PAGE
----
Diving deeper into the yogic philosophy, I’m officially drinking the Kool-Aid. 🙂 It’s funny because the deeper my knowledge of yoga, the more I find there is to explore. Very similar to teaching mindfulness in Des Moines; there comes this deep-rooted sense of respect and reverence to this way of being, which feels like a huge responsibility in making sure I’m “doing it right” sharing it with others. The last couple months confirmed the fact that I’ve only experienced the tip of the iceberg in this 5000-year-old practice. A few things I’m exploring:
Mudras – Are gestures of the hands mostly, holding them in certain postures for healing and transformation. Mudra is Sanskrit for “gesture” – “to bring forth delight or pleasure.” Used in Indian culture for more than 2000 years, it’s also found in many religions, as well as our cultures in general (think hands in prayer, thumbs up, the “OK” gesture, clenching our fists when were angry, placing a hand to our heart when we’re touched by something, etc).
Mudras for Healing and Transformation By Joseph & Lilian Le Page
I’m beginning to see this from a neurological/psychological perspective more than anything right now. It’s VERY subtle, but when I practice mudra in meditation, I feel more serene, grounded and at peace. It gives me something from both an extero and interoceptive perspective to focus my thoughts on at first – the touch points at the fingertips and vibration of the hands, for instance. I’ve also been using them in acute situations, like before public speaking, which is a giant irrational fear of mine. It’s actually been very beneficial in keeping my anxiety at bay.
Eight Limbs of Yoga – Based in Patanjali’s Sutras – founder of yoga. This is one that I’m most interested in exploring — Yoga isn’t just breathing techniques (pranayama) and postures (asanas), which many of the classes I’ve attended focus solely on. The classes that really made an impression on me over the last few years (and have also evoked emotions of joy, compassion, and deep interconnectedness) have been the ones that focus more on the spiritual side of the practice, not just strengthening and stretching. The first four: (Notice how the first two, which are cornerstones to the practice, have nothing to do with bending yourself into a pretzel, touching your toes, or doing a headstand.)
Yama – Cultivating moral and ethics necessary to be a good person and how to relate to others…things like not stealing, non-violence, living within moderation.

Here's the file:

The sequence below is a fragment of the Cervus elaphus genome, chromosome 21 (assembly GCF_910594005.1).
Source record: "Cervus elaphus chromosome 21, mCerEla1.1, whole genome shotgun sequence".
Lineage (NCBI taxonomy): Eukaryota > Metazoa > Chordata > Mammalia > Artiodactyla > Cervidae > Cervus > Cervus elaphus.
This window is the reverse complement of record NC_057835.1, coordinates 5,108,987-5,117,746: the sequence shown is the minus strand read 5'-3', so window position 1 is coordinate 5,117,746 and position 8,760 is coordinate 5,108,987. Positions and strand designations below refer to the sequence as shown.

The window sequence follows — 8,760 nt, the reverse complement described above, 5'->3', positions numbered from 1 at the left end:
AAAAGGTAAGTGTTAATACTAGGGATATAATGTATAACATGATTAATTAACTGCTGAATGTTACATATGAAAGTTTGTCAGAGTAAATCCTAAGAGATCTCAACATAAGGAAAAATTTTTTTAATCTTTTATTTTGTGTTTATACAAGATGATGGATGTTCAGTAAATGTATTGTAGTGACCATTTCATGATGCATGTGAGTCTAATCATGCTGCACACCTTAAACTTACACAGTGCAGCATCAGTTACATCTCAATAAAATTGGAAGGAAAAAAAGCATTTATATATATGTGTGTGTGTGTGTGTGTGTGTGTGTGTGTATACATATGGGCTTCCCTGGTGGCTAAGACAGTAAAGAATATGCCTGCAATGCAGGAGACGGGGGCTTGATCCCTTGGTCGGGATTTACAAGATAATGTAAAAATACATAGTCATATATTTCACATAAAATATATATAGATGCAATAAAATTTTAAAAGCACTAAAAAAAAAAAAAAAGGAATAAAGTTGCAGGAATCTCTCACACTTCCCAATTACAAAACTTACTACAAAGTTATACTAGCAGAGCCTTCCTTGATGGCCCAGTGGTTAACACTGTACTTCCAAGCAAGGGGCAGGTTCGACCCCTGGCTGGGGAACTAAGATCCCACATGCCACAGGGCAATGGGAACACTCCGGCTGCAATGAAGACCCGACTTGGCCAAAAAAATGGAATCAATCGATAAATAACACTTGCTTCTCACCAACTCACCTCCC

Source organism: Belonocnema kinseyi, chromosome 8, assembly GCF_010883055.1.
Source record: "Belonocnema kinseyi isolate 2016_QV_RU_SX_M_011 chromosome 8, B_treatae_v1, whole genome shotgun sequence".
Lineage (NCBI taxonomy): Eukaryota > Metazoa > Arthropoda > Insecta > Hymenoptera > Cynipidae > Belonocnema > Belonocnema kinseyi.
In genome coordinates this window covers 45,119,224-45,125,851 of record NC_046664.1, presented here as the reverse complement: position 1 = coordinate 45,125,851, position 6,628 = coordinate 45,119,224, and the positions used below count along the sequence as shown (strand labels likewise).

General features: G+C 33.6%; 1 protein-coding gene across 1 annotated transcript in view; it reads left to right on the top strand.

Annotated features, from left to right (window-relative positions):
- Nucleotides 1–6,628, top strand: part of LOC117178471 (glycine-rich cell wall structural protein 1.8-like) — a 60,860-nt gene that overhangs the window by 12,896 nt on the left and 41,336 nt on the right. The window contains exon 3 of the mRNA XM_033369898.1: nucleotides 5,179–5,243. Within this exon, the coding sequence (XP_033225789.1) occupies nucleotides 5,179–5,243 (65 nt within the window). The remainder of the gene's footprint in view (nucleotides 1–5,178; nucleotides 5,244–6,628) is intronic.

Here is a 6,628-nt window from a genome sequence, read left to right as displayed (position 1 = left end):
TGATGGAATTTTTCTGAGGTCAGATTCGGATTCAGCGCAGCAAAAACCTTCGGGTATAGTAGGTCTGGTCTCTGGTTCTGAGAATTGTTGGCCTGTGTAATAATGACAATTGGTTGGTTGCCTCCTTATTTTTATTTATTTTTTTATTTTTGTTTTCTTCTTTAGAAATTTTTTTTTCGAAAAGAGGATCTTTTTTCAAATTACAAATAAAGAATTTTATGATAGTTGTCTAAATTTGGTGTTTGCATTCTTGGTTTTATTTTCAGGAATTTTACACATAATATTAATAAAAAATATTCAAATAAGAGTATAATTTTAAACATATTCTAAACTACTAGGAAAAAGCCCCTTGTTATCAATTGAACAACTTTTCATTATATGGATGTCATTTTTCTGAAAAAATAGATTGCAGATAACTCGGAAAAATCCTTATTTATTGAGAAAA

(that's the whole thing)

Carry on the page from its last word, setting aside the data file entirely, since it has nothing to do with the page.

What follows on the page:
Niyama – How we relate to self – How to live a deliberate, authentic life…cultivating contentment and surrendering to life as it is, not how you think it should be.
Asana – “Asan” literally means “seat” – as in taking a seat, literally, into any posture – finding union of the body, mind, heart and breath. Asanas are physical postures that reflect the true nature of being.
Pranayama – “Prana” means “life force energy” and “Ayama” means “to extend or draw out” …to manufacture a certain awareness of breathing, to control this life force of the breath, which is a cornerstone and essential to yoga.
“Yoga is the process of removing tension and underlying thought patterns that sustain them in order to reveal our true nature.” – Joseph Le Page, founder of Integrative Yoga Therapy
Continuing a Daily Home Practice – I made it 44 days in a row practicing something every day, whether it was 7 minutes, or 60. This was GIANT feat for me as I struggle with a daily practice. Sometimes it was a sequence of poses that made sense and “flowed” together but the experiences that resonated most was when I lead from the inside out, from moment to moment, following the breath and body sensations. It probably didn’t look that pretty from the outside, but it was enough…and reminds me that I am enough. The first day I let go by without practicing, I felt guilty. The same thoughts and emotions arose as when the rare moment I forget to brush or floss my teeth, a necessary, daily thing for me. Yoga is like “mental floss” and physical hygiene – when done daily, feels amazing…when I fall off, feels not to great.
The more I practice, the more sensitive I become to my own needs of self-care, and needs of others – I’m more attuned to others’ emotions, non-verbal cues, energy in general. Very similar to learning to play a musical instrument. I’ve noticed that I feel positive and negative emotions more fully, like my spectrum widens in depth and breadth, directly proportionate to how much I’m on the mat or cushion in formal practice. It’s cool with the pleasant stuff, the unpleasant, well, that’s another story…I’m not so sure what I think about being re-sensitized with the crappy stuff. 😊
Thanks for following me on this journey of self-exploration. Contact me – I’d love to hear from you. Namaste.